The Nisei Baseball Research Project (www.niseibaseball.com), a Fresno-based non-profit organization founded to preserve and celebrate the history of Japanese American baseball, has announced the launch of an online registry created to document all players of the important, yet often overlooked, Japanese American baseball leagues of the past.
Family members, friends and baseball fans are encouraged to visit www.NiseiBaseball.com/Registry and share information about former ballplayers who played in the Japanese American leagues, pre- and post-war, and also inside internment camps during World War II. The intended outcome is for the Nisei Baseball Research Project to compile the information into a single resource and share it with the public in the near future.
For those unfamiliar with Japanese American baseball history, it is similar to Negro Leagues story, yet one that occurred primarily on the West Coast. Much like Jackie Robinson and his peers in the Negro Leagues, Japanese Americans were forced to play in their own leagues from the 1900s to the 1940s because of bigotry and discrimination in white America.
During this same period, Japanese American baseball teams also participated in goodwill tours to Japan and other parts of Asia, where they helped export the American style of play while building cultural bridges between the U.S. and Japan. With each visit, the Japanese American teams helped improve skill levels of their hosts, ultimately contributing to the development of Japanese professional baseball in 1936.
“Nikkei baseball is still one of the great untold stories of history,” says Bill Staples Jr., board member of NBRP. “Despite this lack of awareness, the impact of their leagues is quite visible in today’s game. The presence of players like Ichiro Suzuki, Hideki Matsui, Daisuke Matsuzaka, and now Yu Darvish clearly demonstrates that the national pastime has officially become the international pastime. And the game wouldn’t be where it is today without the contributions of these great Japanese American baseball pioneers.”
Staples, who is also the author of “Kenichi Zenimura, Japanese American Baseball Pioneer” (McFarland, 2011), is scheduled for a book-signing at the Japanese American National Museum, 369 E. First St. in Little Tokyo, on Saturday, March 24, at 2 p.m.
He will moderate a panel with NBRP founder Kerry Yo Nakagawa, Bobby Umemoto (Sansei/Yonsei baseball), Kenso Zenimura (Fresno State Baseball Hall of Fame and Hiroshima Carp), Tets Furukawa (Gila River Eagles), Masao Iriyama (Guadalupe All-Stars and Tule Lake), and Yukio Tatsumi (San Pedro Skippers) for a panel discussion and celebration of Japanese American baseball. Former Nikkei players, family, friends and baseball fans are encouraged to attend. To learn more, visit www.janm.org/events/2012/03/#24.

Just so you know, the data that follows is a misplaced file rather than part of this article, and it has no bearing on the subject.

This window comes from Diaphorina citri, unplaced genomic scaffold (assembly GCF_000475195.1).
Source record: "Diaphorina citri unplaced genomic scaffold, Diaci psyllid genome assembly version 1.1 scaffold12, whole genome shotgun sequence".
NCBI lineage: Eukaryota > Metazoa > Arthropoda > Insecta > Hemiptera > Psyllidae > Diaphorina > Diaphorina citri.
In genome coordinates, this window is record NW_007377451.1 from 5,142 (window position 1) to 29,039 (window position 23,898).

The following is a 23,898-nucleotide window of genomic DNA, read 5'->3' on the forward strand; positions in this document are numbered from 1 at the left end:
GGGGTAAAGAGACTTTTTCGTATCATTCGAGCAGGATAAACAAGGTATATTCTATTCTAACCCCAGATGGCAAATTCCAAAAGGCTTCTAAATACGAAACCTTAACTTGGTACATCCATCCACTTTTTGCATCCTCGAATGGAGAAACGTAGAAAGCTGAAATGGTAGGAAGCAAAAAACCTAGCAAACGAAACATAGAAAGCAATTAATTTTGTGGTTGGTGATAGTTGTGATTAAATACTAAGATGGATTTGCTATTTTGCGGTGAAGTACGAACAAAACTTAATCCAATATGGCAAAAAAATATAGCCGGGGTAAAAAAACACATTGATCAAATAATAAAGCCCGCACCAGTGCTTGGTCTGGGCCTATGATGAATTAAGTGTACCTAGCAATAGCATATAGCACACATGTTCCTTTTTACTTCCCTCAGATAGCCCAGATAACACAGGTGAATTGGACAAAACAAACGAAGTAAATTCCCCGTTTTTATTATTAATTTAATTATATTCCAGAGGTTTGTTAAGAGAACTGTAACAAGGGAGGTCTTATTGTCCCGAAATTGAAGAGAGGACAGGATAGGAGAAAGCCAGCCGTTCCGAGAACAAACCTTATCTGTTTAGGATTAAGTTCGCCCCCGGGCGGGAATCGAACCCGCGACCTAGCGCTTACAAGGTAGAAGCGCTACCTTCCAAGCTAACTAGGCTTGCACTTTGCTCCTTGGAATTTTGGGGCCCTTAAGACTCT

Staples’ book, which is available at the Museum Store, is the first biography of the “Father of Japanese American Baseball.” A talented player who excelled at all nine positions, Kenichi Zenimura (1900-1968) was also a respected manager and would become the Japanese American community’s baseball ambassador. He worked tirelessly to promote the game at home and abroad, leading goodwill trips to Asia, helping to negotiate tours of Japan by Negro League All-Stars and Babe Ruth, and establishing a 32-team league behind the barbed wire of Arizona’s Gila River internment camp during World War II.
The foreword was written by Don Wakamatsu, former manager of the Seattle Mariners and the first Asian American to rise to that position in Major League Baseball.
Staples is a member of the Society for American Baseball Research (SABR) in Arizona with a passion for researching and telling the untold stories of the national pastime. His areas of expertise include Japanese American and African American baseball history as a context for exploring the themes of religious expression, civil rights, cross-cultural relations and globalization. Visit his website at http://zenimura.com/.